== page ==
Man With Big Ideas said...

Perhaps we should have communities incorporating a library were book owners can group together and store all their books therefore reducing clutter and creating a useful resource. Obviously in this case the John Connolly section would be pretty well populated.

Having done a recent thinning out myself I'm going to be carbooting those books deemed to be available for rehousing and having read all of them I can imagine haggling on those really good items could become a little fraught.

Lia said...

I know how you feel. I can't get rid of anything. I have to get rid of some of my little kid's books. In this case the main beneficiarys will be my little cousin and the local library.

Cath said...

I'm apalling for hoarding books, go through them at a rate of knots thanks to a nearby library along with the ones I own.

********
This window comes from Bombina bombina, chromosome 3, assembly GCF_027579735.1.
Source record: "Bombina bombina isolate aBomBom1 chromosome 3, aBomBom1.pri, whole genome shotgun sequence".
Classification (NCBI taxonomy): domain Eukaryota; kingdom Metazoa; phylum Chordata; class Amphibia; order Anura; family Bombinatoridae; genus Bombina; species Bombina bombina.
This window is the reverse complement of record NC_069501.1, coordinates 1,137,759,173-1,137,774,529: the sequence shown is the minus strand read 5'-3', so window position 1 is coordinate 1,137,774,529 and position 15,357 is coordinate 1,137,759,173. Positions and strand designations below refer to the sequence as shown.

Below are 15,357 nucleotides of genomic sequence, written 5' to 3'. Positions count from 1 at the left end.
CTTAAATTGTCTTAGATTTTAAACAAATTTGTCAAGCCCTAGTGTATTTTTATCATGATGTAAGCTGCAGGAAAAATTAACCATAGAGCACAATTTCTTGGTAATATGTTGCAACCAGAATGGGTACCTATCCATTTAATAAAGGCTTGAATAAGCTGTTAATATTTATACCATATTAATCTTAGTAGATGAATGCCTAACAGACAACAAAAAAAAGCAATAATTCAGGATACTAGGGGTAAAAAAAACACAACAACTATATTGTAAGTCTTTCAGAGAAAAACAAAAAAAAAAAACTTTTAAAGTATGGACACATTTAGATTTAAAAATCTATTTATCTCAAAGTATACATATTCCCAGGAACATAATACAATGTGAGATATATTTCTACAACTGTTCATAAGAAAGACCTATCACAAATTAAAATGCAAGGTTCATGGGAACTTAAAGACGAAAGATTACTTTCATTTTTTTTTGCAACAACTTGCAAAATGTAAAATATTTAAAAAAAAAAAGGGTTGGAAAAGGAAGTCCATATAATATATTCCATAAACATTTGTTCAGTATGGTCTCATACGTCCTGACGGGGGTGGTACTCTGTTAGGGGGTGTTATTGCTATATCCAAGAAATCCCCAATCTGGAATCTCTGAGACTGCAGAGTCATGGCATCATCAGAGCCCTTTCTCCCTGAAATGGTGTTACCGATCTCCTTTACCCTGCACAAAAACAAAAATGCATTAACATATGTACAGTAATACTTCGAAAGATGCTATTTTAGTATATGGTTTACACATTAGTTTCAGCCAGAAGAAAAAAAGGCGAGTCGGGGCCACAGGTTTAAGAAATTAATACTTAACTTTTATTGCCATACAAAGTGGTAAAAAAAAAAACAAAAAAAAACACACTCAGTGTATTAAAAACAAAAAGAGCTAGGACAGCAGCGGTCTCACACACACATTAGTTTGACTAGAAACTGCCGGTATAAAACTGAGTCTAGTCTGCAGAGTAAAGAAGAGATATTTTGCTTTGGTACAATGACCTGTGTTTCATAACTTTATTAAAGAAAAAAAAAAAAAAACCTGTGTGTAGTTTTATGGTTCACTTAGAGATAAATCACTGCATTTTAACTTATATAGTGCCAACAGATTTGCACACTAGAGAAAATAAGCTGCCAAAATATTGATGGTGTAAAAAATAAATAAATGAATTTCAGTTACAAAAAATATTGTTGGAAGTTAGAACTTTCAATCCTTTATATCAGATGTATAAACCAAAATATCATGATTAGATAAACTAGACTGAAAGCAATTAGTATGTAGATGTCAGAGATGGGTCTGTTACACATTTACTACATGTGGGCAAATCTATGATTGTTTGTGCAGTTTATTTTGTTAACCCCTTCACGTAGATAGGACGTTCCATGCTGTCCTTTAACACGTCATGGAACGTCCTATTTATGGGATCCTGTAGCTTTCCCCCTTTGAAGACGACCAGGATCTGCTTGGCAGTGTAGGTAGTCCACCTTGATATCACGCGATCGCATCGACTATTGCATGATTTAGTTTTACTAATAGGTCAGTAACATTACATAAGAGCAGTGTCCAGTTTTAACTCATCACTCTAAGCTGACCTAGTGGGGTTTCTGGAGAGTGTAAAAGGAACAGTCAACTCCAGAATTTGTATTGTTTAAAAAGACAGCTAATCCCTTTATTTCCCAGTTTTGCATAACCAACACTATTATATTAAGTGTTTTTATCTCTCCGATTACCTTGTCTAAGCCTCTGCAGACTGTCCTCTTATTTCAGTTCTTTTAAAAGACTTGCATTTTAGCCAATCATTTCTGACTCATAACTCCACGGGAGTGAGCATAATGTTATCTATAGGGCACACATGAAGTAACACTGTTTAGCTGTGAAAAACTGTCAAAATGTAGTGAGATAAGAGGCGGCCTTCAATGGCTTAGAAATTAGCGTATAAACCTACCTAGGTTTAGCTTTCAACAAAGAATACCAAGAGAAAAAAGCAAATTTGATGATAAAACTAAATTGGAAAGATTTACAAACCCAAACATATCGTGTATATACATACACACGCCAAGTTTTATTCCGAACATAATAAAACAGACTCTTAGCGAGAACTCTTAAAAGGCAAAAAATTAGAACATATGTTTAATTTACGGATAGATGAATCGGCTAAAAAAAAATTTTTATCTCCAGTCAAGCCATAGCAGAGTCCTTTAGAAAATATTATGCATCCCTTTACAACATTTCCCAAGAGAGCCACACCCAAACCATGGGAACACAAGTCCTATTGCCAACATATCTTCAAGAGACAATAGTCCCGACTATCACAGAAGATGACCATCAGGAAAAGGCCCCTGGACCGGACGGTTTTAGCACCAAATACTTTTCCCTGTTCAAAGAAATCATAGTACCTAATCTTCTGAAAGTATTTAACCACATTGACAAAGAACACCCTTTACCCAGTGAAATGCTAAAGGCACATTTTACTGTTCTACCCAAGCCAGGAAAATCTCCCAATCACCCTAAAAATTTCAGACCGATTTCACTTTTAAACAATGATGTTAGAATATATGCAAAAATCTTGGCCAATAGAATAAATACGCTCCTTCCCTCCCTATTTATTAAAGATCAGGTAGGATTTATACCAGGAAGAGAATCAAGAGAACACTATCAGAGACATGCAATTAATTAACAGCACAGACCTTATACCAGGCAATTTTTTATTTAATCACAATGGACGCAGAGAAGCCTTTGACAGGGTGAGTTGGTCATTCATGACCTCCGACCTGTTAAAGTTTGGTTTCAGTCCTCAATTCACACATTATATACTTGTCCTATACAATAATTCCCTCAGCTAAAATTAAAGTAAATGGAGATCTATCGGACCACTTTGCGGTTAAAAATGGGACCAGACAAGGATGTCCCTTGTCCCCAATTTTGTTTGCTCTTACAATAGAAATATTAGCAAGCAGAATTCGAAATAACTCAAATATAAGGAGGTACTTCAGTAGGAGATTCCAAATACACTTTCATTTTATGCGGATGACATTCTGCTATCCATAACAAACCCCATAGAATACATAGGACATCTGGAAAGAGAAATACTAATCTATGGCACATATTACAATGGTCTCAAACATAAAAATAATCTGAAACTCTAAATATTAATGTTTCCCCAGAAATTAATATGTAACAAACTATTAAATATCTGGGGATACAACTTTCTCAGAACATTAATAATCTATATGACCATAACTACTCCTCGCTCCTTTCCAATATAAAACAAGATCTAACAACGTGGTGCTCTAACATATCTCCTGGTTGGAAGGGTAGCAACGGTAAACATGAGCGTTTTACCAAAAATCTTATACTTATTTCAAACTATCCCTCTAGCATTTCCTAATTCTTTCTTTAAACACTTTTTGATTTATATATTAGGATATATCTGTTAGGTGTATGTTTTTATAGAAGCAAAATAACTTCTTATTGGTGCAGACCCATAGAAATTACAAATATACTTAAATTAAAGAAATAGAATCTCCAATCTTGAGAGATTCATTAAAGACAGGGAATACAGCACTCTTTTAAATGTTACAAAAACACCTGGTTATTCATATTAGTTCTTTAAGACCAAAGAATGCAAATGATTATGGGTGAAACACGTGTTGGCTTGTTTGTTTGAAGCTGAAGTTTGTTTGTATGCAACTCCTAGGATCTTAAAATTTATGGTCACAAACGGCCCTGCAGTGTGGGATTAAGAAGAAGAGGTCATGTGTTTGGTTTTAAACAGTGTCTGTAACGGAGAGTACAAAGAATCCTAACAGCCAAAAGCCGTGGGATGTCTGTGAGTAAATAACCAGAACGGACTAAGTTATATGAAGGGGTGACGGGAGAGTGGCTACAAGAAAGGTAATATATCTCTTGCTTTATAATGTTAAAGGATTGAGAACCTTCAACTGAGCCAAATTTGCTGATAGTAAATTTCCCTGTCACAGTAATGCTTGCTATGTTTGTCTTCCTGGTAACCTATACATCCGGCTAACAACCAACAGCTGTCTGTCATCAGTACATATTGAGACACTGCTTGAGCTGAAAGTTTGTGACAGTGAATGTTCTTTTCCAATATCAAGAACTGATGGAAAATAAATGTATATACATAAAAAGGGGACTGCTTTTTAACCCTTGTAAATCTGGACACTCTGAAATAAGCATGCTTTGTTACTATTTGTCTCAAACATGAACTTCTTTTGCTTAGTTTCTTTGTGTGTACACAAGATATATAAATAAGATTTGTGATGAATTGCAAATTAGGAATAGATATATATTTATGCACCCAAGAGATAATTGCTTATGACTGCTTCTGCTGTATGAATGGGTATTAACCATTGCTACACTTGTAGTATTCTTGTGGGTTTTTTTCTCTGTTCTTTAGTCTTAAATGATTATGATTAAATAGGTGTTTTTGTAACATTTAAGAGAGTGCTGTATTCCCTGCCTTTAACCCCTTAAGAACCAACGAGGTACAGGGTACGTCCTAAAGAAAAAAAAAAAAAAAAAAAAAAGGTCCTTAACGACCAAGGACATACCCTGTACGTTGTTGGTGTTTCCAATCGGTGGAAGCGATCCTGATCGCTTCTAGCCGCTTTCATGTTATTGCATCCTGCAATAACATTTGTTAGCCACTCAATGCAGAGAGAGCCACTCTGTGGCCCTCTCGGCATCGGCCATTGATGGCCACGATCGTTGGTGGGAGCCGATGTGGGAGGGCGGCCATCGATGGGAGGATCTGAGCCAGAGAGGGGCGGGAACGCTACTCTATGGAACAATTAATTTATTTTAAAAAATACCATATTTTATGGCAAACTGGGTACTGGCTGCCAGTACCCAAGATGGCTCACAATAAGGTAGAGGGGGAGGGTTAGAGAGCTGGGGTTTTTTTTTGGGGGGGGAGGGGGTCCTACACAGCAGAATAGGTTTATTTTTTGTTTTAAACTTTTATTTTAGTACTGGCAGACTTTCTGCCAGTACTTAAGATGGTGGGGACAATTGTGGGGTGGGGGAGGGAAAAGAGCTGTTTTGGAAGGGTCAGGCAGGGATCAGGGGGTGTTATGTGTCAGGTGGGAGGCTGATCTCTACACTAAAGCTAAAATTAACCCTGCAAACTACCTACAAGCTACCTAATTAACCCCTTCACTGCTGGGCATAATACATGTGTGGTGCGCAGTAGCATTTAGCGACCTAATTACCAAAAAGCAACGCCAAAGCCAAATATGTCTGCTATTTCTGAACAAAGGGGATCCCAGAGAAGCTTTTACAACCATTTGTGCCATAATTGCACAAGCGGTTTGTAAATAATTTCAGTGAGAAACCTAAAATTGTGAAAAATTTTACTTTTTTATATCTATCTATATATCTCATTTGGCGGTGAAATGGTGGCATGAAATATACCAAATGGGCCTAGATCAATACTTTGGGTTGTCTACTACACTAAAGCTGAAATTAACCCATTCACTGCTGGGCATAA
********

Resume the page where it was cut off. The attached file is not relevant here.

Recently started clearing out before I run out of space for anything else but like you say it's a wrench letting go of those battered old books that remind you of places, people and good times - although it's a slightly theraputic at the same time as a sort of mental and physical clearout.

Banshee said...

I, too, am an inveterate hoarder of books. I will also accept books from pretty much anyone, much to the chagrin of my mother or anyone else who lives with me long. Currently, I am bringing home books that my crime fiction professor is clearing out. My excuse is that I may need these volumes when I'm finally teaching, but that's all a big fat lie! :) Your joke about death by books is pretty much how I always figured I'd end up as well.

Hope everything's going swimmingly with you.

Kelly